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Food poisoning more likely at big dinner parties

FRIDAY, Nov. 9, 2001 (HealthDayNews) -- An invitation to a dinner party also could be an invitation to food poisoning, a British study reveals.

A review of infectious intestinal disease outbreaks in England and Wales shows that food poisoning was much more likely when the host cooked for a large group, the researchers say. The main culprit usually was salmonella, the bug most commonly associated with eggs and poultry.

"Our major conclusion is that these outbreaks appear to occur when individuals are catering for larger numbers than they are used to," says lead study author Iain Gillespie, a clinical scientist at the Communicable Disease Surveillance Centre in London. "This indicates that people are making more mistakes with their food safety because they are unfamiliar with the kind of logistics a party entails or because they are working with larger volumes of food."

Althea Zanecosky, a Philadelphia dietitian and a spokeswoman for the American Dietetic Association, says she's not surprised by the finding.

During a party or "during the holidays, we let food sit out for longer periods of times, and that's probably the main culprit," Zanecosky says. "Food should be refrigerated within two hours after it's cooked. Once it gets to room temperature, that's when the bacteria begin to party."

Americans generally don't need to worry too much about salmonella in eggs, she says.

"The concern for raw eggs is over-inflated in this country. There's probably one egg out of all the eggs you encounter in a lifetime that would have salmonella," she says.

But poultry is another story altogether.

"Oh, it's pretty common in poultry. Studies have shown that as much as 20 percent of poultry that's tested carries salmonella, and that's pretty high," Zanecosky says.

The British researchers became interested in the topic after a conference on the role of kitchen implements in food poisoning, Gillespie says. "We thought we'd look at our outbreak data base to see if we could get another perspective on food poisoning in the home," he says.

The researchers analyzed data on roughly 4,600 outbreaks of intestinal infections, which resulted in 205 people being admitted to hospitals between 1992 and 1998. Of the incidents, 226 were traced to people's homes, the study says.

The risk of being hospitalized if you ate food at someone's house was higher than if you consumed something at a restaurant or institution, Gillespie says.

About 85 percent of the intestinal diseases was caused by food, and 88 percent of the food poisonings happened at a social function -- "say a barbecue or a dinner party," Gillespie says. "And salmonella was the major bug in the food-borne outbreaks. In 85 percent of the outbreaks where the mode of transportation was thought to be food, the poisoning was caused by salmonella."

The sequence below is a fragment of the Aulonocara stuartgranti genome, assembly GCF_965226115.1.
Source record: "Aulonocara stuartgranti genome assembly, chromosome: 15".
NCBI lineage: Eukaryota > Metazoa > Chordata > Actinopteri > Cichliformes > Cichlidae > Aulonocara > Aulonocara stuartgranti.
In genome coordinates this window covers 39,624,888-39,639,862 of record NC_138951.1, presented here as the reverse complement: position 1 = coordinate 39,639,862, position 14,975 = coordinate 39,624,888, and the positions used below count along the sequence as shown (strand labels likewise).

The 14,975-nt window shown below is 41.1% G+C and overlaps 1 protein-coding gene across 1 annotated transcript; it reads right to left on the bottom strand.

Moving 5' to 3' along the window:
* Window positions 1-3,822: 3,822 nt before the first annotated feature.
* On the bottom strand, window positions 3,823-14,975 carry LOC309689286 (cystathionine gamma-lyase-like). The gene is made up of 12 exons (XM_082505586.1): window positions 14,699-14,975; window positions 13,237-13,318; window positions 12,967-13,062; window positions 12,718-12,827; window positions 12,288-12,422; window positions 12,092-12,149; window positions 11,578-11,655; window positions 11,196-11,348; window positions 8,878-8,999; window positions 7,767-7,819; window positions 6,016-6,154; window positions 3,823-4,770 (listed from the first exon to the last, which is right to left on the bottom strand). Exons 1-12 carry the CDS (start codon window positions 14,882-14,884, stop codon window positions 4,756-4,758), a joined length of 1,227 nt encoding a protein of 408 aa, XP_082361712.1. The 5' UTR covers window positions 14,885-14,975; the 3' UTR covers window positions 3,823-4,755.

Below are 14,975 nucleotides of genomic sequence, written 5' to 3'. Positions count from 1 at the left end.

He says poultry and eggs were the common carrier, but salmonella also can be found in water, soil, insects, factory surfaces, kitchen surfaces, animal feces, raw meats, raw seafood and other places. The study is reported in the November British Medical Journal.

Within six to 48 hours of becoming infected with salmonella, victims usually experience nausea, vomiting, abdominal cramps, diarrhea, fever and headache. A small number of people infected with salmonella develop Reiter's syndrome, a disease with symptoms that include joint pain, eye irritation and painful urination.

The U.S. Centers for Disease Control and Prevention recorded 2,751 outbreaks of food-borne diseases in the United States between 1993 and 1997, resulting in 86,058 people becoming ill. Between 1985 and 1998, salmonella outbreaks numbered 796, leading to 28,689 people becoming ill. Of those, 2,839 people were hospitalized and 79 died.

What To Do

Zanecosky says people tend to be lax about food safety at parties, because their attention is elsewhere, but that can be dangerous.

"If you're the hostess at a party, you really need to focus on food safety," she says.

For starters, remember to wash your hands and kitchen surfaces after handling raw poultry. "Use Sterno or other types of heating trays to keep food hot that's meant to be hot, and use ice on food that's meant to be cold," she suggests.

"Or you can try to serve food that is at less risk of bacterial contamination," she says. "Use fresh fruits and veggies with dips that are not at risk from spoilage. Serve cheese and nuts, which can sit out for hours."

For more on food safety in the home, visit the Home Food Safety Web page, sponsored by the American Dietetic Association.

And for information on salmonella, check the bacteria's entry in the Bad Bug Book of the Center for Food Safety and Applied Nutrition.

SOURCES: Interviews with Iain Gillespie, clinical scientist, Communicable Disease Surveillance Centre, Public Health Laboratory Service, London; Althea Zanecosky, registered dietitian, Philadelphia; November 2001 British Medical Journal
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